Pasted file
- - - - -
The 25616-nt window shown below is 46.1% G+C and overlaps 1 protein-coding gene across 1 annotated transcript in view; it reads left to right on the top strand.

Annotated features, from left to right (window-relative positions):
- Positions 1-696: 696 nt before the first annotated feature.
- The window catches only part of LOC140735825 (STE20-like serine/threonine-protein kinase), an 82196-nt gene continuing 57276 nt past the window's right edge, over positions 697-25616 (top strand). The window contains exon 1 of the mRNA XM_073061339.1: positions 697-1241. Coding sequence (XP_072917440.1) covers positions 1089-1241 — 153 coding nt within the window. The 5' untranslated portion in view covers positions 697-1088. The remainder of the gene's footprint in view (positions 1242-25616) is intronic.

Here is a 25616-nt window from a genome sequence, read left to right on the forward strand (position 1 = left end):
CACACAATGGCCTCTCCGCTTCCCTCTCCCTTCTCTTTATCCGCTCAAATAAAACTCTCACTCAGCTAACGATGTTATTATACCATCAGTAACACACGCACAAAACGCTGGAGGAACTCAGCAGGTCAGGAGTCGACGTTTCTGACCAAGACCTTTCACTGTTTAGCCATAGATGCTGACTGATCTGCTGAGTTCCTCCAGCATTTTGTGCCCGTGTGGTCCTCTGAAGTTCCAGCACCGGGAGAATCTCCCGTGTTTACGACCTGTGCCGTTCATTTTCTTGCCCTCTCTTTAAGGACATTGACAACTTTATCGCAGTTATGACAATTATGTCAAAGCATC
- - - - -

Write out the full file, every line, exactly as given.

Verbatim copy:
The 25616-nt window shown below is 46.1% G+C and overlaps 1 protein-coding gene across 1 annotated transcript in view; it reads left to right on the top strand.

Annotated features, from left to right (window-relative positions):
- Positions 1-696: 696 nt before the first annotated feature.
- The window catches only part of LOC140735825 (STE20-like serine/threonine-protein kinase), an 82196-nt gene continuing 57276 nt past the window's right edge, over positions 697-25616 (top strand). The window contains exon 1 of the mRNA XM_073061339.1: positions 697-1241. Coding sequence (XP_072917440.1) covers positions 1089-1241 — 153 coding nt within the window. The 5' untranslated portion in view covers positions 697-1088. The remainder of the gene's footprint in view (positions 1242-25616) is intronic.

Here is a 25616-nt window from a genome sequence, read left to right on the forward strand (position 1 = left end):
CACACAATGGCCTCTCCGCTTCCCTCTCCCTTCTCTTTATCCGCTCAAATAAAACTCTCACTCAGCTAACGATGTTATTATACCATCAGTAACACACGCACAAAACGCTGGAGGAACTCAGCAGGTCAGGAGTCGACGTTTCTGACCAAGACCTTTCACTGTTTAGCCATAGATGCTGACTGATCTGCTGAGTTCCTCCAGCATTTTGTGCCCGTGTGGTCCTCTGAAGTTCCAGCACCGGGAGAATCTCCCGTGTTTACGACCTGTGCCGTTCATTTTCTTGCCCTCTCTTTAAGGACATTGACAACTTTATCGCAGTTATGACAATTATGTCAAAGCATC